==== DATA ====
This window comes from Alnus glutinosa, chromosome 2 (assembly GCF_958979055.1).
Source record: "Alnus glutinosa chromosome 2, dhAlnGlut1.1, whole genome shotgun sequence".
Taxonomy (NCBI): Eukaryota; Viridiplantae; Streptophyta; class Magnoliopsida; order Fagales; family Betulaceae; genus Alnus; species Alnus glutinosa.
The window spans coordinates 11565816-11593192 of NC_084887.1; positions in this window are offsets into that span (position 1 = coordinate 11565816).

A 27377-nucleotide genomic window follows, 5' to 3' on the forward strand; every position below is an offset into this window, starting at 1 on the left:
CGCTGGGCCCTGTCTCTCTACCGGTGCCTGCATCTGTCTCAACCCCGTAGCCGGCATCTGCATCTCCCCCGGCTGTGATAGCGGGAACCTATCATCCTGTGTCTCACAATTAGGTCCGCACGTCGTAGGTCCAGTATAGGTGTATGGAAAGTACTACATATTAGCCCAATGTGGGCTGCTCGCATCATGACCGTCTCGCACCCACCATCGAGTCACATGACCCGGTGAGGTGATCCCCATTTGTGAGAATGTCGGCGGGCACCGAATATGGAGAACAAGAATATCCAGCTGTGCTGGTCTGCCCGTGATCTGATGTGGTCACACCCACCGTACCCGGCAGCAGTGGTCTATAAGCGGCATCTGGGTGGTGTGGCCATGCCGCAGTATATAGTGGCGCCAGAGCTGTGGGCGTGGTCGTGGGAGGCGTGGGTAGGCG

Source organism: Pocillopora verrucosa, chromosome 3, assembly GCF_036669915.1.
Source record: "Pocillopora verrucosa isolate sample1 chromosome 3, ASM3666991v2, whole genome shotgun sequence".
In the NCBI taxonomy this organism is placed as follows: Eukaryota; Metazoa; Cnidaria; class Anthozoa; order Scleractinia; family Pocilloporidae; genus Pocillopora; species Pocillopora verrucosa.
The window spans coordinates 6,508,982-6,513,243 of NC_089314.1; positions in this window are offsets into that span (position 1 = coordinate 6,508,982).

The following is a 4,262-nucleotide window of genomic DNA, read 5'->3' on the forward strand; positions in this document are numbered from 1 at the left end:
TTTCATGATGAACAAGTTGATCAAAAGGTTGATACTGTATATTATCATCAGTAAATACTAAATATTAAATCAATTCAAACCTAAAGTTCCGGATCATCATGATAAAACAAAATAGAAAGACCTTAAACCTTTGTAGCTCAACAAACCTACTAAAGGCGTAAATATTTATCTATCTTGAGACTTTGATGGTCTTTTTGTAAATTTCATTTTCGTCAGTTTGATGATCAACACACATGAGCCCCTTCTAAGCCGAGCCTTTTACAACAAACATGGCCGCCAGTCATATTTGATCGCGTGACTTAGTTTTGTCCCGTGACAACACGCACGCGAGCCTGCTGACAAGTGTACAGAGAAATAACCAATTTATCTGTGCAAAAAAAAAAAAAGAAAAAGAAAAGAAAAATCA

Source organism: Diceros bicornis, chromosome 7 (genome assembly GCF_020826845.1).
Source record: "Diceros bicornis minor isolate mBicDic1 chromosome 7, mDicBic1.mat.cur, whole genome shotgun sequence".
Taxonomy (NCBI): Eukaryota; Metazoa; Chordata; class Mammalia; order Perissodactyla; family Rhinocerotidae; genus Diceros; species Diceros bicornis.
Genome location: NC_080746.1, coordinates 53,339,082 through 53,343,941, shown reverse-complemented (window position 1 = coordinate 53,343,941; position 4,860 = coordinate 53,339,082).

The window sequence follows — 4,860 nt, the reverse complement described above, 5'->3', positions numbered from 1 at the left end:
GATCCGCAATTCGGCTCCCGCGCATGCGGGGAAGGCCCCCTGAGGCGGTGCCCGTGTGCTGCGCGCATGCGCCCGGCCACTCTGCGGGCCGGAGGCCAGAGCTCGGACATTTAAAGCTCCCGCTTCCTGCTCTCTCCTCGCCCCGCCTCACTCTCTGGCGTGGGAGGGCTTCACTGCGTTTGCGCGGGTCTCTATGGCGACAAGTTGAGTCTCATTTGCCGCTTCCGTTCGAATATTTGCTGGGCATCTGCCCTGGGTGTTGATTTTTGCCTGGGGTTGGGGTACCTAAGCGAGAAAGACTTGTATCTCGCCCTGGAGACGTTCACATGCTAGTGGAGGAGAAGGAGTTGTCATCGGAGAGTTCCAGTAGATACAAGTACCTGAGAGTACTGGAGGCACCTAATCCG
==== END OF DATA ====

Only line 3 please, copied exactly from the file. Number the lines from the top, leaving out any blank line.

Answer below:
Taxonomy (NCBI): Eukaryota; Viridiplantae; Streptophyta; class Magnoliopsida; order Fagales; family Betulaceae; genus Alnus; species Alnus glutinosa.